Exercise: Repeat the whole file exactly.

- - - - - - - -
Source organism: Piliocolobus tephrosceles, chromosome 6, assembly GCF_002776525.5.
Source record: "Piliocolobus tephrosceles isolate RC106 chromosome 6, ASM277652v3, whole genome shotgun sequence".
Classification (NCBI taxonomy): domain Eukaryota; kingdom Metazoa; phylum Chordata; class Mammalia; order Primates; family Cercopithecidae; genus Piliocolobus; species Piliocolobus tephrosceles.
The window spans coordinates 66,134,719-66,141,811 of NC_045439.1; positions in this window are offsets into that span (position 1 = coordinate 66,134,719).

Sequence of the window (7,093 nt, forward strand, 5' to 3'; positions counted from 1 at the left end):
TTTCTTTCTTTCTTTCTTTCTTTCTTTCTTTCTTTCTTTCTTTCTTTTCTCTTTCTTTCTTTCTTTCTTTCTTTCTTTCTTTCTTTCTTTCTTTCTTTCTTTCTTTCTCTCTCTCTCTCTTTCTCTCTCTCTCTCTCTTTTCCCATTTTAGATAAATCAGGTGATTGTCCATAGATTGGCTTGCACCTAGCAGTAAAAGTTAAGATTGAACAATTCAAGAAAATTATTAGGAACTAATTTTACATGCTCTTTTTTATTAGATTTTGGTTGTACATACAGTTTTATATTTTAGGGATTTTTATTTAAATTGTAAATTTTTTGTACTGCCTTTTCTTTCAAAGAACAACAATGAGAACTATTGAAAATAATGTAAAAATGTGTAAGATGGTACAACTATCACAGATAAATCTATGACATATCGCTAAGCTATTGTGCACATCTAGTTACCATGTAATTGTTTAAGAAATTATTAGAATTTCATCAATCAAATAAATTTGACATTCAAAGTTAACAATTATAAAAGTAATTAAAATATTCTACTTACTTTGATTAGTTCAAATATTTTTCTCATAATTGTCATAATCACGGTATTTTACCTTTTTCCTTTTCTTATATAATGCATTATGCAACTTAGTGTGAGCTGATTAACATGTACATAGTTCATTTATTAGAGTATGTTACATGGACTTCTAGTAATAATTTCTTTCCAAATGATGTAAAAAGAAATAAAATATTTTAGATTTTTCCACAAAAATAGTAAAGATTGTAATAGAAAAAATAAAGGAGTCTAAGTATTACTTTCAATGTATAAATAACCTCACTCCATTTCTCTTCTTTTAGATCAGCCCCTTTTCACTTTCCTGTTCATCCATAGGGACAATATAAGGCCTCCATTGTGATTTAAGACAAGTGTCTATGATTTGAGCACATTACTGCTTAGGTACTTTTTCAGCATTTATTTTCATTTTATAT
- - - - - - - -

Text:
Source organism: Piliocolobus tephrosceles, chromosome 6, assembly GCF_002776525.5.
Source record: "Piliocolobus tephrosceles isolate RC106 chromosome 6, ASM277652v3, whole genome shotgun sequence".
Classification (NCBI taxonomy): domain Eukaryota; kingdom Metazoa; phylum Chordata; class Mammalia; order Primates; family Cercopithecidae; genus Piliocolobus; species Piliocolobus tephrosceles.
The window spans coordinates 66,134,719-66,141,811 of NC_045439.1; positions in this window are offsets into that span (position 1 = coordinate 66,134,719).

Sequence of the window (7,093 nt, forward strand, 5' to 3'; positions counted from 1 at the left end):
TTTCTTTCTTTCTTTCTTTCTTTCTTTCTTTCTTTCTTTCTTTCTTTTCTCTTTCTTTCTTTCTTTCTTTCTTTCTTTCTTTCTTTCTTTCTTTCTTTCTTTCTTTCTCTCTCTCTCTCTTTCTCTCTCTCTCTCTCTTTTCCCATTTTAGATAAATCAGGTGATTGTCCATAGATTGGCTTGCACCTAGCAGTAAAAGTTAAGATTGAACAATTCAAGAAAATTATTAGGAACTAATTTTACATGCTCTTTTTTATTAGATTTTGGTTGTACATACAGTTTTATATTTTAGGGATTTTTATTTAAATTGTAAATTTTTTGTACTGCCTTTTCTTTCAAAGAACAACAATGAGAACTATTGAAAATAATGTAAAAATGTGTAAGATGGTACAACTATCACAGATAAATCTATGACATATCGCTAAGCTATTGTGCACATCTAGTTACCATGTAATTGTTTAAGAAATTATTAGAATTTCATCAATCAAATAAATTTGACATTCAAAGTTAACAATTATAAAAGTAATTAAAATATTCTACTTACTTTGATTAGTTCAAATATTTTTCTCATAATTGTCATAATCACGGTATTTTACCTTTTTCCTTTTCTTATATAATGCATTATGCAACTTAGTGTGAGCTGATTAACATGTACATAGTTCATTTATTAGAGTATGTTACATGGACTTCTAGTAATAATTTCTTTCCAAATGATGTAAAAAGAAATAAAATATTTTAGATTTTTCCACAAAAATAGTAAAGATTGTAATAGAAAAAATAAAGGAGTCTAAGTATTACTTTCAATGTATAAATAACCTCACTCCATTTCTCTTCTTTTAGATCAGCCCCTTTTCACTTTCCTGTTCATCCATAGGGACAATATAAGGCCTCCATTGTGATTTAAGACAAGTGTCTATGATTTGAGCACATTACTGCTTAGGTACTTTTTCAGCATTTATTTTCATTTTATAT